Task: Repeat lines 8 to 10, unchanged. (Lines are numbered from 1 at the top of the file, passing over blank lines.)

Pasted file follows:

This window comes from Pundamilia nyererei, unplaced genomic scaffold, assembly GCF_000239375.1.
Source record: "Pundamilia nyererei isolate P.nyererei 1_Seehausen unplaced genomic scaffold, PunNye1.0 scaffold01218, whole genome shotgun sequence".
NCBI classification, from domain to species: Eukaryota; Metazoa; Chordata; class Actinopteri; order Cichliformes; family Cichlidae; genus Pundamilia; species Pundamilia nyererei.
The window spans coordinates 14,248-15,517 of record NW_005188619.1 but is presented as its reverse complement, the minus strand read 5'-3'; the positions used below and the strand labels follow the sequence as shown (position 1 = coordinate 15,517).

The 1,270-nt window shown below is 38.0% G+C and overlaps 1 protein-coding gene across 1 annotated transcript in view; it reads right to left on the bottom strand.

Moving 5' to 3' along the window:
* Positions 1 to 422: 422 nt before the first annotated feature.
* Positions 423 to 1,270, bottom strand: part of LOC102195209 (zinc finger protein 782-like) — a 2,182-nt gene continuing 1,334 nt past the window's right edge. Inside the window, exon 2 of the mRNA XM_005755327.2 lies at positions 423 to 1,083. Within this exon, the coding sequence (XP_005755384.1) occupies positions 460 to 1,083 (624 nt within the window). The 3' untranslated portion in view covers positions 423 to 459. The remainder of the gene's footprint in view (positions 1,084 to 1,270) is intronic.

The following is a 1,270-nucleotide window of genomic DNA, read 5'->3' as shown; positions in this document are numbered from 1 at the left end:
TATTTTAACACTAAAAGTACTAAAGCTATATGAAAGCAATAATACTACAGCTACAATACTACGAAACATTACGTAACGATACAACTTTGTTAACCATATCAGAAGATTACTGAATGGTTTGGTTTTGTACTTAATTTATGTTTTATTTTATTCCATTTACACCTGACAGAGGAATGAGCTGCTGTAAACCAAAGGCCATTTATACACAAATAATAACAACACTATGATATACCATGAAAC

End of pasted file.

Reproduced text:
* Positions 423 to 1,270, bottom strand: part of LOC102195209 (zinc finger protein 782-like) — a 2,182-nt gene continuing 1,334 nt past the window's right edge. Inside the window, exon 2 of the mRNA XM_005755327.2 lies at positions 423 to 1,083. Within this exon, the coding sequence (XP_005755384.1) occupies positions 460 to 1,083 (624 nt within the window). The 3' untranslated portion in view covers positions 423 to 459. The remainder of the gene's footprint in view (positions 1,084 to 1,270) is intronic.

The following is a 1,270-nucleotide window of genomic DNA, read 5'->3' as shown; positions in this document are numbered from 1 at the left end:
TATTTTAACACTAAAAGTACTAAAGCTATATGAAAGCAATAATACTACAGCTACAATACTACGAAACATTACGTAACGATACAACTTTGTTAACCATATCAGAAGATTACTGAATGGTTTGGTTTTGTACTTAATTTATGTTTTATTTTATTCCATTTACACCTGACAGAGGAATGAGCTGCTGTAAACCAAAGGCCATTTATACACAAATAATAACAACACTATGATATACCATGAAAC